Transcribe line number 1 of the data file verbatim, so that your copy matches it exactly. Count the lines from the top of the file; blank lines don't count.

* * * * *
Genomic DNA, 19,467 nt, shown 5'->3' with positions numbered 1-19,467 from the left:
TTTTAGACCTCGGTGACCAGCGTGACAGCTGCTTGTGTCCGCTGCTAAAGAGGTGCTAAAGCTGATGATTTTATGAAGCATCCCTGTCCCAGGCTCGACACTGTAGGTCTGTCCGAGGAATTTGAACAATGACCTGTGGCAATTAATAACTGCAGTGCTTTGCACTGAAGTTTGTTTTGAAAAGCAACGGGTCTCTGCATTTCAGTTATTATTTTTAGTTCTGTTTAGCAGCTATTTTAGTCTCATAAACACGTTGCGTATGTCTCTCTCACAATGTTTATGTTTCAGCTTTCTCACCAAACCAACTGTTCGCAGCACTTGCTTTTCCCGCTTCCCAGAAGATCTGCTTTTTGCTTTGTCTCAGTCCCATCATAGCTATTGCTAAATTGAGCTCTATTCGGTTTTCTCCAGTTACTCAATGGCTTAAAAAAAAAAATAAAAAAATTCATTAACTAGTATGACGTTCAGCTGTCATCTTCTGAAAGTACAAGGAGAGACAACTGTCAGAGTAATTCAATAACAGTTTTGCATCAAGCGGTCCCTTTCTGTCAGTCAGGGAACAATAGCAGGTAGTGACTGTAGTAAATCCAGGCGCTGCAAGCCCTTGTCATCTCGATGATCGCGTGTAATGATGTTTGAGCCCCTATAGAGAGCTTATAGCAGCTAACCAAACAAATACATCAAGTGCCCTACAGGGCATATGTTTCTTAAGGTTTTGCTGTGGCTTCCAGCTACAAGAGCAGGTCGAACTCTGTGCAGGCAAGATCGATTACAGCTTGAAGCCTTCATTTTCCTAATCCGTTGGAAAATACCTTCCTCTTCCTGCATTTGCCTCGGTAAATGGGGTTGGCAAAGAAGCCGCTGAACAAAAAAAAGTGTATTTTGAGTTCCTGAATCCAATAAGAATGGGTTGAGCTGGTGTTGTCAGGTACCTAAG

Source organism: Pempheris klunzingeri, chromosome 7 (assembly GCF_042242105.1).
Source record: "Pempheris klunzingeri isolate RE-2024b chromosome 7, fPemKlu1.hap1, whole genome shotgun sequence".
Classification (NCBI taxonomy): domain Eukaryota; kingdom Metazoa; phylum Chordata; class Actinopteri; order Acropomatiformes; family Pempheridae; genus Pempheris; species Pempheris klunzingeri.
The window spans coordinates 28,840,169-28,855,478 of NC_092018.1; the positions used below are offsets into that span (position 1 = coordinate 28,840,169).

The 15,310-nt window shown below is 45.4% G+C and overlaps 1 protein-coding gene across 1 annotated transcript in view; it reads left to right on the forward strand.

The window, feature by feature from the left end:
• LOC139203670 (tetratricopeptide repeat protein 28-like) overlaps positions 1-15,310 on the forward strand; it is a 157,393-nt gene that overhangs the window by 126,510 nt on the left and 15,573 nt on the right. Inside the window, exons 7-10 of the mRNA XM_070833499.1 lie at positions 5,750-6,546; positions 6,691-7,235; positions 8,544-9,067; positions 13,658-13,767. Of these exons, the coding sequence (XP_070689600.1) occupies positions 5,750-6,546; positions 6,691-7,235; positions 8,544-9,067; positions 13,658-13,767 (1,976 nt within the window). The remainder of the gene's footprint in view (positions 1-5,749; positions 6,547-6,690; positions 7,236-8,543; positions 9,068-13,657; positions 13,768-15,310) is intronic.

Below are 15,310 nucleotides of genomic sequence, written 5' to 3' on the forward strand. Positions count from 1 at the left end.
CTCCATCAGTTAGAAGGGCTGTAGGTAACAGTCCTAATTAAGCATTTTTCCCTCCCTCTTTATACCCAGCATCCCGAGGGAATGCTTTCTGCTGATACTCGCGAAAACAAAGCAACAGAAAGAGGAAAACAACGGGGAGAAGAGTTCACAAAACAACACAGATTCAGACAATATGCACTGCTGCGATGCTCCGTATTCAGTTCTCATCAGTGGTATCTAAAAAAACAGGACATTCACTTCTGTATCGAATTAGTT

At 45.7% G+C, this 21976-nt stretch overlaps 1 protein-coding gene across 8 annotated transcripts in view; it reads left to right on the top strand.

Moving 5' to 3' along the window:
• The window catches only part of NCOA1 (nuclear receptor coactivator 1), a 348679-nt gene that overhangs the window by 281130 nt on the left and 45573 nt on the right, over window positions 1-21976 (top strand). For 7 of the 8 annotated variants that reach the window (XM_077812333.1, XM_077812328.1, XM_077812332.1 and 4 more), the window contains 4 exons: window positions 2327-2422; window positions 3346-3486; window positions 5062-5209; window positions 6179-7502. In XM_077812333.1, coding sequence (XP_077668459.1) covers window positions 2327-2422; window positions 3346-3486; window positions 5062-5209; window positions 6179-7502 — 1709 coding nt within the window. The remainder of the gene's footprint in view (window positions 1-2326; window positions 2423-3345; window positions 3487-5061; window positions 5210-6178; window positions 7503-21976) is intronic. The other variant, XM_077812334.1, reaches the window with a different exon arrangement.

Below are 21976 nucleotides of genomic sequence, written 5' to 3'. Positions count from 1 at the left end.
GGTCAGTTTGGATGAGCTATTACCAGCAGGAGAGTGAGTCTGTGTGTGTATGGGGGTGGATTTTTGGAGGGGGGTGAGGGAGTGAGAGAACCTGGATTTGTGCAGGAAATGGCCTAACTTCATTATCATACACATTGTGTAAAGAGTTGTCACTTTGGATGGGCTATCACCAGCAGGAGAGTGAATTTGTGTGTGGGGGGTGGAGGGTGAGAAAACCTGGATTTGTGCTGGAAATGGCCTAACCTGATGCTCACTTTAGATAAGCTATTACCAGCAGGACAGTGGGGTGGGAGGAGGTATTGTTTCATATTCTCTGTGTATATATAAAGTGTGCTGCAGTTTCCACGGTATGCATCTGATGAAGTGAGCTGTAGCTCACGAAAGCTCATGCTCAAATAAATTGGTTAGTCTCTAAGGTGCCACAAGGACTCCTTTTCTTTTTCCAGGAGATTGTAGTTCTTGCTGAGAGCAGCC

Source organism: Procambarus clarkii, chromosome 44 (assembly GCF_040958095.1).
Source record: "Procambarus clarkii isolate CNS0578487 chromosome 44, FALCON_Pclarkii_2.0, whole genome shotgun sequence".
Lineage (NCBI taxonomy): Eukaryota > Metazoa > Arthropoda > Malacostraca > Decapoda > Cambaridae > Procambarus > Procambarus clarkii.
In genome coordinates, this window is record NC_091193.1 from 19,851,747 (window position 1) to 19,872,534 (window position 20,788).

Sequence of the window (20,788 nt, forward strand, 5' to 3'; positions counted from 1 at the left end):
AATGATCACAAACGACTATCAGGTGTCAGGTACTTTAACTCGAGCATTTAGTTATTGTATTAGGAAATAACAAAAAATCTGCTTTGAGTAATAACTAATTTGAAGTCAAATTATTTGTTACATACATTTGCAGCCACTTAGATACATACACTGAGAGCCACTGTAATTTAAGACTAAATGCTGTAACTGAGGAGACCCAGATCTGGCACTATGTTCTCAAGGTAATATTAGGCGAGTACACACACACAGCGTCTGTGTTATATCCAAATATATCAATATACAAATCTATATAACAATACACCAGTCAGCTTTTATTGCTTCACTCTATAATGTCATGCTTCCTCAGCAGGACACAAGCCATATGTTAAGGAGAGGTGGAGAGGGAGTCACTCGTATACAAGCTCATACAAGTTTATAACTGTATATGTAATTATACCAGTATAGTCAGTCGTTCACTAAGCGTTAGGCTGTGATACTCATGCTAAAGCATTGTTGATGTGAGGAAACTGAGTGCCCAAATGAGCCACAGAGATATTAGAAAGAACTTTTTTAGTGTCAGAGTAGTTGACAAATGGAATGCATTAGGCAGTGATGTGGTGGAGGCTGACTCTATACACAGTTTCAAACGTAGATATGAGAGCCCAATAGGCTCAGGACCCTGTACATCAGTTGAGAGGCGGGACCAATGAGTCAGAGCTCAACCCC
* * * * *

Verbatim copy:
Genomic DNA, 19,467 nt, shown 5'->3' with positions numbered 1-19,467 from the left: